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Merkle tree

A Merkle tree is a data structure in blockchain and cryptography that labels leaf nodes with the cryptographic hash of a data block and non-leaf nodes with the hash of their child nodes.  Merkle trees, also known as hash trees, were the invention of Ralph Merkle, who patented this creation in 1979.

Merkle trees are a part of the integral structure of blockchain cryptography and underpin its functionality. The structure is part of the security and verifiability of cryptocurrencies. These enable the efficient transaction checking that makes cryptocurrency possible. Merkle trees are also used to verify any kind of data with hashes, whether in storage or in transit.

The hashes in a Merkle tree allow the contents of the data to be verified quickly.

Hashes map out data of an arbitrary size to a standardized size output which makes it possible to verify large volumes of data quickly. Merkle trees can be a generalization of hash tree, in hash lists, where the number of hashes is proportional to the number of leaves. Or hash trees, where demonstrating a leaf node belongs to a specific binary hash tree requires computation of a quantity of hashes proportional to the logarithm of the quantity of leaf nodes in the entire tree.

Fast Merkle trees were brought into use past the first Merkle tree use in Bitcoin, by Satoshi Nakamoto.  The original Merkle tree, with a degree of compression per step was found to be excessive.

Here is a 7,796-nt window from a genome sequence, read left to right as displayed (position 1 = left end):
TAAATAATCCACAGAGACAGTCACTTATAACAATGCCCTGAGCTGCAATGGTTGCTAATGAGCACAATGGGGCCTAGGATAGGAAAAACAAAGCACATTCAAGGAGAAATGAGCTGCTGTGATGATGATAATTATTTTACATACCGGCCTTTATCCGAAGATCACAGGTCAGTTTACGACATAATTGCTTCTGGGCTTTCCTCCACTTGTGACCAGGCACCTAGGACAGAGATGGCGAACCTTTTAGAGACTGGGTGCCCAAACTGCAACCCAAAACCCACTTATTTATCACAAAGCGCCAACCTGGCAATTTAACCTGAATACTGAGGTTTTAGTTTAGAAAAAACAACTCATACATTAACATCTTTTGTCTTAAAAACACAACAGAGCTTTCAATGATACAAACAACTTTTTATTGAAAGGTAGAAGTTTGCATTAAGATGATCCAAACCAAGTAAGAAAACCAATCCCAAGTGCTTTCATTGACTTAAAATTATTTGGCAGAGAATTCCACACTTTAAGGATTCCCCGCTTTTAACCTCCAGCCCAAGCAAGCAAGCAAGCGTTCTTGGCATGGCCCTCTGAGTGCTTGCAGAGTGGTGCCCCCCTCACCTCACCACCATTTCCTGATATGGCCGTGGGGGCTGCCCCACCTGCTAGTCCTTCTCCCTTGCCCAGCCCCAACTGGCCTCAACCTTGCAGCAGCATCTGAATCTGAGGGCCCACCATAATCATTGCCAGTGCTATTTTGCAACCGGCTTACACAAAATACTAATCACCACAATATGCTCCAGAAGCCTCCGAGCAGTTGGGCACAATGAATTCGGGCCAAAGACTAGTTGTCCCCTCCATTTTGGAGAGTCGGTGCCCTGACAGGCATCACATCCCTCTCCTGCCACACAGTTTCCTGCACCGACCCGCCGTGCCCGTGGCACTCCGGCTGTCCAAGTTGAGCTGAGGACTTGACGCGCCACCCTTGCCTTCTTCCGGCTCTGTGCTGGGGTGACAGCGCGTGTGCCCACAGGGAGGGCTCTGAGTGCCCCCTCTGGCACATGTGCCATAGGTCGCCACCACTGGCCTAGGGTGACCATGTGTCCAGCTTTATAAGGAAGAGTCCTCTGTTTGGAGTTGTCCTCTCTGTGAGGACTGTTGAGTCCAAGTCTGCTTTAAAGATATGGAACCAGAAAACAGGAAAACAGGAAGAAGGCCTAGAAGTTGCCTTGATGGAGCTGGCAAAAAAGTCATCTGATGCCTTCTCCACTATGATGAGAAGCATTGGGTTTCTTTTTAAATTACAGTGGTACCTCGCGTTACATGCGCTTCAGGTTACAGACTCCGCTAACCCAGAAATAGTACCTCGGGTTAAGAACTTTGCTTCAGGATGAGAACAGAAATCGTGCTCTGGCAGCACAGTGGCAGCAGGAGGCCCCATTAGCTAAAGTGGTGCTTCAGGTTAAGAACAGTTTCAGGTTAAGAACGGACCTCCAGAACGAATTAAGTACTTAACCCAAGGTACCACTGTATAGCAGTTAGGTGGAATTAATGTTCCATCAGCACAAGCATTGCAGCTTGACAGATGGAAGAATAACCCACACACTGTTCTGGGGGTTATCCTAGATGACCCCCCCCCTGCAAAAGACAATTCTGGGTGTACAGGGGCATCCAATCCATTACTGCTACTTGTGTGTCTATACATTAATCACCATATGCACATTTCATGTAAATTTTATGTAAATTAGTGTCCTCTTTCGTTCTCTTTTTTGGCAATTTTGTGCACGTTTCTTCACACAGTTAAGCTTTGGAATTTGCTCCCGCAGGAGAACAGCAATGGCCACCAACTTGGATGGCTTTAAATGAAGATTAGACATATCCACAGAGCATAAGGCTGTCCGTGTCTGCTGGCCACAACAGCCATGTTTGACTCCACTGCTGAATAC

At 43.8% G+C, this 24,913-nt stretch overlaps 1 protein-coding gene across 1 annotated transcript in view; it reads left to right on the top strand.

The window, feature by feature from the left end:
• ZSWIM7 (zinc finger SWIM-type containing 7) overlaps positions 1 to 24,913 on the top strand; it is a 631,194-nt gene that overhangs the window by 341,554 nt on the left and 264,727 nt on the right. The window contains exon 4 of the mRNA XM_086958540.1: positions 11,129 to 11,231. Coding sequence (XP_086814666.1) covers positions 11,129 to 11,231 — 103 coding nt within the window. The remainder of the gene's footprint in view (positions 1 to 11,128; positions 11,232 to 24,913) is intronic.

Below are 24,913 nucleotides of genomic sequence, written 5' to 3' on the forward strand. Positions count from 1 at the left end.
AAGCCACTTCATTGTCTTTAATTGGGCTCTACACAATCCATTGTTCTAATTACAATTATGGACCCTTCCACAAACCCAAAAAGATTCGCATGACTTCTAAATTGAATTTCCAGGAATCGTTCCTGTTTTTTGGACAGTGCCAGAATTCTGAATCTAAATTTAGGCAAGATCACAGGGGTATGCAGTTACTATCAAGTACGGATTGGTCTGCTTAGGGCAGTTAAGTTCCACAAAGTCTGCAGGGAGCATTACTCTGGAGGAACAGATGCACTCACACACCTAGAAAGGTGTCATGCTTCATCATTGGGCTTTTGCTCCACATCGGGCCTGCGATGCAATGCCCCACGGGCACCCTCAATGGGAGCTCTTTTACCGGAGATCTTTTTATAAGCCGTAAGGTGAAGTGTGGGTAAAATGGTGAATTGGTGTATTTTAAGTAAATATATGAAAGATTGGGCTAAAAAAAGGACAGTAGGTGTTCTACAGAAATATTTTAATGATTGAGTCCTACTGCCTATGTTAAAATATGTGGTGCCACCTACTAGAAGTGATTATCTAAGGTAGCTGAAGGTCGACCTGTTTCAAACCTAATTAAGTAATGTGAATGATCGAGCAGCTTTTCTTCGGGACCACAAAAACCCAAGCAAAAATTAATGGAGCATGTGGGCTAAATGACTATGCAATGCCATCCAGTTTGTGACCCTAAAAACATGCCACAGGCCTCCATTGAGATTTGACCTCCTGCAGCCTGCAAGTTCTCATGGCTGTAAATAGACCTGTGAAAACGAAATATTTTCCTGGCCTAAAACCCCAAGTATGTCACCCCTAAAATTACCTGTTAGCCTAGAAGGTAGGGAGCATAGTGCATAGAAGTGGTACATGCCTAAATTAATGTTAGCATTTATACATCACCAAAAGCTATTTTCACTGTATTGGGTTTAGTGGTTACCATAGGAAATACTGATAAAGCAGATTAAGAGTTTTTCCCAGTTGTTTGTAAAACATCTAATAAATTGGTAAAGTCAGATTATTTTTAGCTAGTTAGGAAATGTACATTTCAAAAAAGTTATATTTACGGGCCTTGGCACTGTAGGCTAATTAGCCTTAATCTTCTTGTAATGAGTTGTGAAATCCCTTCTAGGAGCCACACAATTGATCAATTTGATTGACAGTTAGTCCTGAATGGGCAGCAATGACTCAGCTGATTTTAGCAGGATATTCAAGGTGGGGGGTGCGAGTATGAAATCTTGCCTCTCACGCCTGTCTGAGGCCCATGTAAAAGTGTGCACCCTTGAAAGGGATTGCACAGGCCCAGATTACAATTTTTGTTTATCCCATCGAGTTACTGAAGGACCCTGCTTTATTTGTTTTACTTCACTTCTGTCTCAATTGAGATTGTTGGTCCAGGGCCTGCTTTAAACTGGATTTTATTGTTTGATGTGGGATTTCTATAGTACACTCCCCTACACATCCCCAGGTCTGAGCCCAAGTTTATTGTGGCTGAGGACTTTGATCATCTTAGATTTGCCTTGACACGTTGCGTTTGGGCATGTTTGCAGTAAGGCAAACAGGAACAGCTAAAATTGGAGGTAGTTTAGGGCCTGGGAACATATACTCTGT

On its own a Merkle tree does not measure the depth of the tree which creates a vulnerability to second image attacks where the content of the image are faked with a document with the same Merkle hash root. This vulnerability can be mitigated by use of certificates of transparency. A common use of Merkle trees can be found it the Tiger tree hash which is used in p2p protocols such as Gnutella 1 and 2, or Direct Connect P2P. Applications that use the method of hashing include DC++, Shareaza, Limewire, Bearshare and Phex.

While cryptographic hashing can be performed without Merkle trees it is inefficient and un-scalable.

This was last updated in July 2019

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